Shops and Restaurants in Northland's City Centers Surprise and Please
In Clay and Platte counties‚ residents have the best of both worlds. The bright lights of Kansas City are just minutes away.
In Clay and Platte counties‚ residents have the best of both worlds.
The bright lights of Kansas City are just minutes away. But closer to home‚ the 10 smaller Northland cities feature downtowns of their own‚ with shopping‚ dining‚ culture and history. “We have so many flavors in our region‚” says Sheila Tracy‚ president of the Northland Regional Chamber of Commerce.
“There’s a different ambiance within each community. We encourage them to have their own personality. That’s what gives us so many dimensions in our region. “We are here to help promote the region‚” adds Tracy‚ who has been with the Northland chamber for 13 of its 15 years of existence. “If the region is successful‚ [the communities will] get visitors and new residents to enjoy their own individual flair. We’ve become so significant as a region – all of the areas have benefited from that over recent years.” Local officials are tackling the task of preserving the charm and heritage of the downtown areas while overseeing their revitalization and development. Historic Parkville‚ with its distinctive shops‚ antique stores and top-notch restaurants‚ has much for locals and tourists to enjoy. The Power Plant Restaurant & Brewery is located downtown in the former Park College Power Plant‚ which dates to the early 1900s. The campus of Park University also is an attraction.
Weston‚ founded in 1837‚ was once the second-largest port on the Missouri River. Today‚ the Pirtle Winery‚ housed in what was once a German Lutheran Evangelical Church building‚ and other eateries and shops – many in pre-Civil War-era structures – keep the town thriving. In Riverside‚ Mayor Kathleen Rose‚ elected in April 2006‚ is carrying on a family tradition of community service. Rose’s mother‚ Betty Burch‚ was mayor for 18 years before suffering a stroke. She is recovering well‚ Rose says. Riverside‚ population 3‚000‚ is small‚ yet it has significant challenges and opportunities. “We’re not very big‚ but we’re very unique‚” says Rose‚ who was a city employee for 25 years. “We’re a small town with big-city issues. Because we have the revenue from the Argosy Casino‚ we are able to develop and redevelop our city.” Since the casino opened in 1994‚ Rose says‚ more than $50 million has been spent in Riverside on capital improvements‚ including a public safety building‚ city hall‚ community center‚ parks‚ streets and even a new U.S. post office.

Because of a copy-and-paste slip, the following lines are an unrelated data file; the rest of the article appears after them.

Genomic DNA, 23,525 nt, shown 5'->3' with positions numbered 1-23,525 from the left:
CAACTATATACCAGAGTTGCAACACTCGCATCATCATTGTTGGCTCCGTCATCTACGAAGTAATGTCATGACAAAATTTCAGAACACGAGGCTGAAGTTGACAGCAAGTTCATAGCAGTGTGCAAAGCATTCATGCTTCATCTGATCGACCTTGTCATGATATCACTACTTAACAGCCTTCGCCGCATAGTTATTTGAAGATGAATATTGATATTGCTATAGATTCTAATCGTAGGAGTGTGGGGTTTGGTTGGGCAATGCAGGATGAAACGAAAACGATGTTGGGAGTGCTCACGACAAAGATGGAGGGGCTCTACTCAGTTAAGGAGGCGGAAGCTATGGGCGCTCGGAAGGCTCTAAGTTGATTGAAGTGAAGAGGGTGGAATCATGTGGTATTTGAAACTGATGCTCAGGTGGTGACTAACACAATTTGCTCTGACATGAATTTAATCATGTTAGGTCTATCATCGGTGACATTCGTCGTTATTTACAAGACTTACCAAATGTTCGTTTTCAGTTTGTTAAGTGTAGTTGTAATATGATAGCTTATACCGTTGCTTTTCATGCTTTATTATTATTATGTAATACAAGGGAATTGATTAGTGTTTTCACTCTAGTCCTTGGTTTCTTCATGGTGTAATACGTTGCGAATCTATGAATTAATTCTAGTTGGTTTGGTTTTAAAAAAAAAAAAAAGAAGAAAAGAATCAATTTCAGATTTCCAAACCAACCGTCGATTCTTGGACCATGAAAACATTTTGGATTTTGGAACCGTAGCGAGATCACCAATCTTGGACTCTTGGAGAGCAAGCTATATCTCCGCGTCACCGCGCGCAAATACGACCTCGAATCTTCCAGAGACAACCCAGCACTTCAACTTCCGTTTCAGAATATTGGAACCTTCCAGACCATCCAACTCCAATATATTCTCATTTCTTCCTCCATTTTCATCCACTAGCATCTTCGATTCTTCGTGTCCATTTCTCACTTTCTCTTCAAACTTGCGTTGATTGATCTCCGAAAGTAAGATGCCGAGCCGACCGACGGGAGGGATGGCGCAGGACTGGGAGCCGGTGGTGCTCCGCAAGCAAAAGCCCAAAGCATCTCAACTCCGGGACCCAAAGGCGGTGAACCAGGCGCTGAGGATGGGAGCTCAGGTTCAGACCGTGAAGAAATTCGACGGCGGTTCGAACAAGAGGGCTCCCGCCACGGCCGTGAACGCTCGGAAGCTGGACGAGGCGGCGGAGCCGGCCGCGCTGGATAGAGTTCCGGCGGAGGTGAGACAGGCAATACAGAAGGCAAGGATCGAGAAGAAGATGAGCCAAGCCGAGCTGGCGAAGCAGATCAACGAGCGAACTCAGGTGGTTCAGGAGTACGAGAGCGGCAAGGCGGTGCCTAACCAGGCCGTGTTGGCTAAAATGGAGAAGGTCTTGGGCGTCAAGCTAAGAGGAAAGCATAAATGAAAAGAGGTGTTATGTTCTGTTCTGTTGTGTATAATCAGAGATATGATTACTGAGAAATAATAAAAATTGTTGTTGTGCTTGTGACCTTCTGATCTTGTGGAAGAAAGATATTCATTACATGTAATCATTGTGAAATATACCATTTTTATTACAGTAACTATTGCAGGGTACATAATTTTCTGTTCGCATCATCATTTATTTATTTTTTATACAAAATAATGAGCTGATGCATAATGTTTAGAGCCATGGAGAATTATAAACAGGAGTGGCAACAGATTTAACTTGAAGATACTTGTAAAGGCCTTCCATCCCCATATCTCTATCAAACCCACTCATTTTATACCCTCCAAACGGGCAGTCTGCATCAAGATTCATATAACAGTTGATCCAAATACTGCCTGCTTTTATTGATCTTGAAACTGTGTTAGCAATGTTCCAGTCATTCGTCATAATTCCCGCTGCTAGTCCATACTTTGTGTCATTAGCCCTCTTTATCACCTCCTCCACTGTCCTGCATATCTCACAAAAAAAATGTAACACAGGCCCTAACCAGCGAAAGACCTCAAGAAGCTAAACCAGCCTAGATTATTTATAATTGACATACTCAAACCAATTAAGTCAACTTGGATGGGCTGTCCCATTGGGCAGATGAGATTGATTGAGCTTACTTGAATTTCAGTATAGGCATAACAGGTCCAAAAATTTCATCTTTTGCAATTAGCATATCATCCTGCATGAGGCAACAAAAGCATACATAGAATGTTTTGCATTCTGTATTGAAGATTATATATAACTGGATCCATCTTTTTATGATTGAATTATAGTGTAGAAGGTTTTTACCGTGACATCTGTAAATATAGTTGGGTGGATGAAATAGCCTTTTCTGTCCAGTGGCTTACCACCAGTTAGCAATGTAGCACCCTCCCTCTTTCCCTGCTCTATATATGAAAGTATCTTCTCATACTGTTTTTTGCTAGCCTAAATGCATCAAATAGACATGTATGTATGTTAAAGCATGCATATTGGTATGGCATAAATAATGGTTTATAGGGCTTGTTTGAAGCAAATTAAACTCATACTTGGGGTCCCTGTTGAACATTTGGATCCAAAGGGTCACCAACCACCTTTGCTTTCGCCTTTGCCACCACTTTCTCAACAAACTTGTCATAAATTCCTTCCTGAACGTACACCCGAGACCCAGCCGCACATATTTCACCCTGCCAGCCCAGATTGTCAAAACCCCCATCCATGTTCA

Recent projects have included a highway interchange and a levee. In addition‚ a master plan for the city is being formulated in 2006. Excelsior Springs is another North land community balancing its past with modern goals. “Excelsior Springs is one of those very-rich-in-history kind of communities‚” says City Manager Darren Hennen. And during the city’s 125th anniversary in 2005‚ local leaders began determining ways to boost tourism. “In the last year or so‚ we’ve rebranded the downtown as the Hall of Waters Historic District‚ with the 1937 Hall of Waters building as the centerpiece‚” Hennen says. The building houses the world’s longest water bar‚ mineral baths‚ municipal offices and a cultural museum that opens in September 2006. In Liberty‚ the new Partnership for Community Growth & Development is working to boost economic development to enhance the quality of life‚ says Alicia Stephens‚ executive director. The partnership and the city want to spur growth – but not at the expense of the city’s special character. Working toward that end‚ a group called Historic Downtown Liberty has completed a master plan for downtown. “Liberty is very proud of its past and the character it has‚” Stephens says. “We want to maintain that as we help it grow.”